After the power came, Benintendi retained all the skills that made him a viable college player even when he hit like Dee Gordon. He still had the range to play center field, the wheels to steal 20 bases a year, and the batting eye to walk more than he struck out, in addition to baseball sense that helped his tools play up in every aspect of the game. Add in a suddenly staggering power tool—Benintendi’s 20 home runs led Division 1 college baseball, and his slugging percentage led all major conference players with at least 10 at-bats—and Benintendi looked like a well-rounded big league starter at the very least, perhaps even an MVP-caliber player if everything broke right.

Not everything has broken right for Benintendi so far, but a lot of things have. He made his big league debut just 14 months after being drafted, and immediately claimed Boston’s starting left-field spot as his own by hitting .295/.359/.476 in 118 plate appearances in 2016. In 2017 and 2018, his first two full big league seasons, Benintendi has posted a 113 OPS+ (58th out of 121 qualified hitters), and 6.5 bWAR (56th among position players over the past two years). In 2018, he hit .290/.366/.465 with 21 stolen bases in 24 attempts, finishing in the top 30 in MLB in OBP, extra-base hits, and stolen bases.

Being in the top 60, or even in the top 30, position players in MLB is good, but it’s not exciting. Benintendi is an above-average starting left fielder by anyone’s standards, and he got there by being above-average in just about every facet of the game. But he’s not really exceptional at anything, except maybe stolen base efficiency, which isn’t as attention-grabbing as, say, home runs or even just total stolen bases.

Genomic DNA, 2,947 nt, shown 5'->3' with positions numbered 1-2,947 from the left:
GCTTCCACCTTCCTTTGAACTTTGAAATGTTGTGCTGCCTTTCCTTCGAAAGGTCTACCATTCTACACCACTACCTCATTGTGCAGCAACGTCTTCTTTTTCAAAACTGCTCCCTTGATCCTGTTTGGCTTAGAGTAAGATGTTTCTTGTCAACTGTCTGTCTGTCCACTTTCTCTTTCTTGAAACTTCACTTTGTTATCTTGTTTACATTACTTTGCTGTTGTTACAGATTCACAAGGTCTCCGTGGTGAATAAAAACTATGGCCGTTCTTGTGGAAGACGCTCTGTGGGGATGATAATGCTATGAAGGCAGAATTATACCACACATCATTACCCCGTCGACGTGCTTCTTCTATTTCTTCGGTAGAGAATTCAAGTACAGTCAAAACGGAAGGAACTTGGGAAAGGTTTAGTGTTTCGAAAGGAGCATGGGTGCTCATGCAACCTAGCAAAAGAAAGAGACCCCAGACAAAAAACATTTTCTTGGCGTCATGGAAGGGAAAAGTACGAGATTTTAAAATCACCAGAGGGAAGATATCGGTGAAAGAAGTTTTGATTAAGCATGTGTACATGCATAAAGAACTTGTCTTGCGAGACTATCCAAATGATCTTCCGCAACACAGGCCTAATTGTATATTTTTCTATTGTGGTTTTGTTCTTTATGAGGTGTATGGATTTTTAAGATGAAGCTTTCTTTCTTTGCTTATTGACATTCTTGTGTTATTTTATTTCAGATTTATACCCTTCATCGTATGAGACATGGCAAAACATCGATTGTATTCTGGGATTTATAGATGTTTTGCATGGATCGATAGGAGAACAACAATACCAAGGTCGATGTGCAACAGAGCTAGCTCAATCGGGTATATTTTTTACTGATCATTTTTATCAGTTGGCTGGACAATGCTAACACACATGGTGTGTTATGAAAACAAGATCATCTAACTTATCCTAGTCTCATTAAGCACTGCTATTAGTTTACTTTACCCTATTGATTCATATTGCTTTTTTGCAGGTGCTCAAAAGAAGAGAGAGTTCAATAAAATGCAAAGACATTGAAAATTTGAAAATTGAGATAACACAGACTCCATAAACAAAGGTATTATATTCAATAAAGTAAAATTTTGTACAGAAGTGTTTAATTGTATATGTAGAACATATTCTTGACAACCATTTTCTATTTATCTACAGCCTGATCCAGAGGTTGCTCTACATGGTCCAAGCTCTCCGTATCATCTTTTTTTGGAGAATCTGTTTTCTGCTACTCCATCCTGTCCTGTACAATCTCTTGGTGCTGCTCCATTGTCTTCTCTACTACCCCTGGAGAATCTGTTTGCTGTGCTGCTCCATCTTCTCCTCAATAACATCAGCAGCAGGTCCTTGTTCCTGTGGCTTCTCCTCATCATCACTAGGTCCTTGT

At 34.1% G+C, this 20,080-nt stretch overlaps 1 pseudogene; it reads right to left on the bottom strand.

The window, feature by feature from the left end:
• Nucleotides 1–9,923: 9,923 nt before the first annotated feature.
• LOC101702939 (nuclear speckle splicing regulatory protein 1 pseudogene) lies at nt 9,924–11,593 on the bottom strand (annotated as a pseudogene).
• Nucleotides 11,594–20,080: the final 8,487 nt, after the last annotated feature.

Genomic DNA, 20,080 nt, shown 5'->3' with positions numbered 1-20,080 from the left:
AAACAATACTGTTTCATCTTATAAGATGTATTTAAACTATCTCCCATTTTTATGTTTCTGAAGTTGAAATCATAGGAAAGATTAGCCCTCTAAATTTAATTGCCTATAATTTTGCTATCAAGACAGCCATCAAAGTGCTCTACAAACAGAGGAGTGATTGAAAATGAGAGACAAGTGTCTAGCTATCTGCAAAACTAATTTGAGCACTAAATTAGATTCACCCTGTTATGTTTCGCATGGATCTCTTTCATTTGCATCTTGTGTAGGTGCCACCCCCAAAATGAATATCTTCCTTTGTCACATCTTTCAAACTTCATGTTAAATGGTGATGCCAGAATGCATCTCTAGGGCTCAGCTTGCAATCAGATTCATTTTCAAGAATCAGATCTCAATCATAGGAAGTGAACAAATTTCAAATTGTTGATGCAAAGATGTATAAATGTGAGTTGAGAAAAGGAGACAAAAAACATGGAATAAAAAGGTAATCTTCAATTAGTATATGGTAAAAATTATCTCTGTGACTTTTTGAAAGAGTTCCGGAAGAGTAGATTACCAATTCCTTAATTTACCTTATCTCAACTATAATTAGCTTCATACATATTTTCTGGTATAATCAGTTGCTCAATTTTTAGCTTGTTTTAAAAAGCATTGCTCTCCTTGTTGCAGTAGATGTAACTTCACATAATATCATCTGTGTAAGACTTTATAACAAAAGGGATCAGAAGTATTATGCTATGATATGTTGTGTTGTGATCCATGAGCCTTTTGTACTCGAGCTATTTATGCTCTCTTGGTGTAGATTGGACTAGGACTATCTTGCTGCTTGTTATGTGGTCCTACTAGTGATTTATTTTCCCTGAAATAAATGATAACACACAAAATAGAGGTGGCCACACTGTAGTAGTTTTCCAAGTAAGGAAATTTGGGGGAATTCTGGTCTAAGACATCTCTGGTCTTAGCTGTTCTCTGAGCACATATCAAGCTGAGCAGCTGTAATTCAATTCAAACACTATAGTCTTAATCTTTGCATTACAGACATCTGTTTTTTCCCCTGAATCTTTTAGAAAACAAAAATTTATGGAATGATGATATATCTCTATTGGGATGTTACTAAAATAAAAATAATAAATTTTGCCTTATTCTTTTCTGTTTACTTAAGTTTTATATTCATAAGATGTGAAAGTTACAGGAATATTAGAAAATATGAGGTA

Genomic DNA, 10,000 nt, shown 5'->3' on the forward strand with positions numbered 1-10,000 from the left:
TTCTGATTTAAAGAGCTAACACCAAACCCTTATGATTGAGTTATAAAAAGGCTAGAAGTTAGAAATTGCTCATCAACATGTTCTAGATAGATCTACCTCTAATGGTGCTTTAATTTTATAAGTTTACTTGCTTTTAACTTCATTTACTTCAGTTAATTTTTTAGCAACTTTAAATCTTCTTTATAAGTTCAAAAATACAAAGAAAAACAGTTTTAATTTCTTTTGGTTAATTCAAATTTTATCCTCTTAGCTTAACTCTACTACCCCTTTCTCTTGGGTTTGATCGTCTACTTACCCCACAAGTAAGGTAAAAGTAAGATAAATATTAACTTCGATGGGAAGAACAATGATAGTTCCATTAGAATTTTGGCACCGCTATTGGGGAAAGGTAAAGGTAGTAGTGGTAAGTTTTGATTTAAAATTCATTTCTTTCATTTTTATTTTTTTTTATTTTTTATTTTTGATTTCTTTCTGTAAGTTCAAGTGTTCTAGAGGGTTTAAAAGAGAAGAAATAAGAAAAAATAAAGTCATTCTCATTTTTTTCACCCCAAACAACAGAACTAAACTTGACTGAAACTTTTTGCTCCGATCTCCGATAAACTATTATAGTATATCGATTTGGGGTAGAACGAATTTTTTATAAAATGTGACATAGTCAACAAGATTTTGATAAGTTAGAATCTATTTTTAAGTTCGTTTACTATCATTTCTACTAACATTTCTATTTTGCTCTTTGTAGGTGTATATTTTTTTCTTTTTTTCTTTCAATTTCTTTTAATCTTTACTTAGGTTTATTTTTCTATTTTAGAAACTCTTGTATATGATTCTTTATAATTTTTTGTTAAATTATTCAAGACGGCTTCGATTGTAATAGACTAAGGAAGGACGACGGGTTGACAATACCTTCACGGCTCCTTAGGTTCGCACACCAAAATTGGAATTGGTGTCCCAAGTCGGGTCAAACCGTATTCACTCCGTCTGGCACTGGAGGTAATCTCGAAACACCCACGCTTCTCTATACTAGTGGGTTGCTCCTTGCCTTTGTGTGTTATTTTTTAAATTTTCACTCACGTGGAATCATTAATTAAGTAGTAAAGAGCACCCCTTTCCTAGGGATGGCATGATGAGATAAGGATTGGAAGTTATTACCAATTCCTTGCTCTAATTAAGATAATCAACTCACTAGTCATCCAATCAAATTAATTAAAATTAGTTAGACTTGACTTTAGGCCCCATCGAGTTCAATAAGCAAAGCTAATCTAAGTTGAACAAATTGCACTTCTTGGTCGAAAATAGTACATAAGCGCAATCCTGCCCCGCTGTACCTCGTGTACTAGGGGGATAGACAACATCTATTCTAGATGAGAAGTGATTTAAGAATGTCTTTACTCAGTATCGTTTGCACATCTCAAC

World Series - Los Angeles Dodgers v Boston Red Sox - Game One
Andrew Benintendi and Xander Bogaerts
Photo by Maddie Meyer/Getty Images

Benintendi’s been the kind of player you have to study a little to appreciate; the context of his numbers make his performance look more impressive. For instance, Benintendi is just wrapping up his age-23 season and has more than 1,400 big league plate appearances, and is in his third postseason as an everyday player. George Springer, Aaron Judge, Rhys Hoskins, and Lorenzo Cain were all about the same age Benintendi is now when they were breaking into the majors for the first time.

But you have to look to find these tidbits, and Benintendi’s quiet competence has been overshadowed repeatedly.